Many sites, such as blogs with user-submitted comments, display content submitted by users. Without proper protections built in to the site, malicious users could post seemingly harmless content that behind the scenes attempts to access priviledged information (for example, your cookies for the blog site).
Notice below that seemingly harmless "blog post" (fake) has actually "stolen" your cookies.
Try enabling Sandbox to see how access to such priviledged information could be prevented by the blog site's owner.
Imagine you're reading a legitimate news article about your bank. However, a malicious "ad" appears on the right offering what looks like a direct login to your bank. If you mistakenly "log in" using the ad, your credentials could be submitted to the attacker. The news site could better protect you using HTML5 Sandbox in order to prevent the submission.
Try "logging in" to the fake malicious ad below. Then try it with Sandbox enabled.Sandbox Form Submission: ALLOWED
The fake ad above is attempting to redirect you to a fake malicious site (without you even clicking it).
HTML5 Sandbox is preventing it from doing so.
Try disabling sandbox to see how the ad could maliciously redirect you.Sandbox Page Redirection:
While not malicious, popups can be quite annoying. HTML5 Sandbox by default will prevent popups from occuring. Sometimes, however, popups are wanted. For example, below there is a Bing Maps control which offers popup windows to view bigger maps.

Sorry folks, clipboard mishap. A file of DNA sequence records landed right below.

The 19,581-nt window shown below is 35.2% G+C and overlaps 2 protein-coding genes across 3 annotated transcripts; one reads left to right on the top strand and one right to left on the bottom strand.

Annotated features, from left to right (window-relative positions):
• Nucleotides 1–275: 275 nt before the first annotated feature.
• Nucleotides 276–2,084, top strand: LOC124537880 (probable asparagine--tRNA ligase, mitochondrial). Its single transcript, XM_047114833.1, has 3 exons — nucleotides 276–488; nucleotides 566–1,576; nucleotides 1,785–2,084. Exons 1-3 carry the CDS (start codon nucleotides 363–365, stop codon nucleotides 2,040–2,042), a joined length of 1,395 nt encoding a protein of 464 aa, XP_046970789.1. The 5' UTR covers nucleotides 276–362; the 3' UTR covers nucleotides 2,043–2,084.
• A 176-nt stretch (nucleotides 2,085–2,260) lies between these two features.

Authors can allow popups inside sandboxed content for scenarios like the one below.
By default, the links below won't work inside a Sandbox. Try enabling popups inside the Sandbox.
Hosting 3rd-party content on a site is very common: advertisements, blog comments, widgets, etc. Whenever such content is placed on a site, it puts the site at risk for attacks such as cross-site scripting (XSS), phishing, or information disclosure. It also puts the site at risk for non-malicious departures from the intended user experience like unwanted popups. Developers go to great lengths to attempt to lock down this content.
HTML5 Sandbox introduces new tools to help web developers further lock down such content. By placing the content in an iframe, the developer can specify the
sandbox attribute on the iframe to apply a set of basic security restrictions:
<iframe src="untrusted.html" sandbox></iframe>
- Plugins are disabled.
- Script execution is blocked.
- Form submission is blocked.
- The content is treated as if it was from a globally unique origin. Meaning, all APIs which require same-origin (such as localStorage, XMLHttpRequest, and access to the DOM of other documents) are blocked.
- The content is blocked from navigating the top level window or other frames on the page (excluding child frames of the sandboxed content).
- Popup windows are blocked.
Some of these default restrictions can be lifted by placing whitespace separated allow tokens in the attribute's value:
<iframe src="untrusted.html" sandbox="allow-scripts allow-forms"></iframe>
The above code applies all the restrictions listed above except script execution and form submission are allowed. The supported tokens are: